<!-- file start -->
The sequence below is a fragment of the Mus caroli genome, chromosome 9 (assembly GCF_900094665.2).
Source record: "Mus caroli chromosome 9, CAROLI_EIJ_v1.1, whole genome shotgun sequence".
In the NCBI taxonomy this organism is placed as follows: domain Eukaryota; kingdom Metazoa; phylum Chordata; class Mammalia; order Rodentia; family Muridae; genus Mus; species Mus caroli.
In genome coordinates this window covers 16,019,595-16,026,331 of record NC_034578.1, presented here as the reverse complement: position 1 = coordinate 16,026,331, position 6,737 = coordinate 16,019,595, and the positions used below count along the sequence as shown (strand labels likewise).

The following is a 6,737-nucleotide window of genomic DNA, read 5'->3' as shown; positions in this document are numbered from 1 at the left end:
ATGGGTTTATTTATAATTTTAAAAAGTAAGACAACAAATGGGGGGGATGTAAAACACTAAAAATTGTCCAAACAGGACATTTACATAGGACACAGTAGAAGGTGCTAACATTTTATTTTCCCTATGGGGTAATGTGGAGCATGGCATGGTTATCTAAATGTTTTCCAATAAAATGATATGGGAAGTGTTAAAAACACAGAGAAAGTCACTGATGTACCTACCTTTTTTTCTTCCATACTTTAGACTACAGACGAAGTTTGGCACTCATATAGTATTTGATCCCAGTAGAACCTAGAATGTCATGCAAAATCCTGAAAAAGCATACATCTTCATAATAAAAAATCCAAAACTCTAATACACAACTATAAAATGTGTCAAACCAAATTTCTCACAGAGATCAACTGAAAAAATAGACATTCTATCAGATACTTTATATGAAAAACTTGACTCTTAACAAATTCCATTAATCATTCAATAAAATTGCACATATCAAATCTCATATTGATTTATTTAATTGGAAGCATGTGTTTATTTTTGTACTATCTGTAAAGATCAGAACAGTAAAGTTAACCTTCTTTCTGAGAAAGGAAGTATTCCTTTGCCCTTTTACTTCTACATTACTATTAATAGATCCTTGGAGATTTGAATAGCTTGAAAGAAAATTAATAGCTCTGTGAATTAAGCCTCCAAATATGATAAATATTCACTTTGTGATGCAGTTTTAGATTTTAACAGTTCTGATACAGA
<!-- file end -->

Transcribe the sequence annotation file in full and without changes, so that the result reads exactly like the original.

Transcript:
The sequence below is a fragment of the Mus caroli genome, chromosome 9 (assembly GCF_900094665.2).
Source record: "Mus caroli chromosome 9, CAROLI_EIJ_v1.1, whole genome shotgun sequence".
In the NCBI taxonomy this organism is placed as follows: domain Eukaryota; kingdom Metazoa; phylum Chordata; class Mammalia; order Rodentia; family Muridae; genus Mus; species Mus caroli.
In genome coordinates this window covers 16,019,595-16,026,331 of record NC_034578.1, presented here as the reverse complement: position 1 = coordinate 16,026,331, position 6,737 = coordinate 16,019,595, and the positions used below count along the sequence as shown (strand labels likewise).

The following is a 6,737-nucleotide window of genomic DNA, read 5'->3' as shown; positions in this document are numbered from 1 at the left end:
ATGGGTTTATTTATAATTTTAAAAAGTAAGACAACAAATGGGGGGGATGTAAAACACTAAAAATTGTCCAAACAGGACATTTACATAGGACACAGTAGAAGGTGCTAACATTTTATTTTCCCTATGGGGTAATGTGGAGCATGGCATGGTTATCTAAATGTTTTCCAATAAAATGATATGGGAAGTGTTAAAAACACAGAGAAAGTCACTGATGTACCTACCTTTTTTTCTTCCATACTTTAGACTACAGACGAAGTTTGGCACTCATATAGTATTTGATCCCAGTAGAACCTAGAATGTCATGCAAAATCCTGAAAAAGCATACATCTTCATAATAAAAAATCCAAAACTCTAATACACAACTATAAAATGTGTCAAACCAAATTTCTCACAGAGATCAACTGAAAAAATAGACATTCTATCAGATACTTTATATGAAAAACTTGACTCTTAACAAATTCCATTAATCATTCAATAAAATTGCACATATCAAATCTCATATTGATTTATTTAATTGGAAGCATGTGTTTATTTTTGTACTATCTGTAAAGATCAGAACAGTAAAGTTAACCTTCTTTCTGAGAAAGGAAGTATTCCTTTGCCCTTTTACTTCTACATTACTATTAATAGATCCTTGGAGATTTGAATAGCTTGAAAGAAAATTAATAGCTCTGTGAATTAAGCCTCCAAATATGATAAATATTCACTTTGTGATGCAGTTTTAGATTTTAACAGTTCTGATACAGA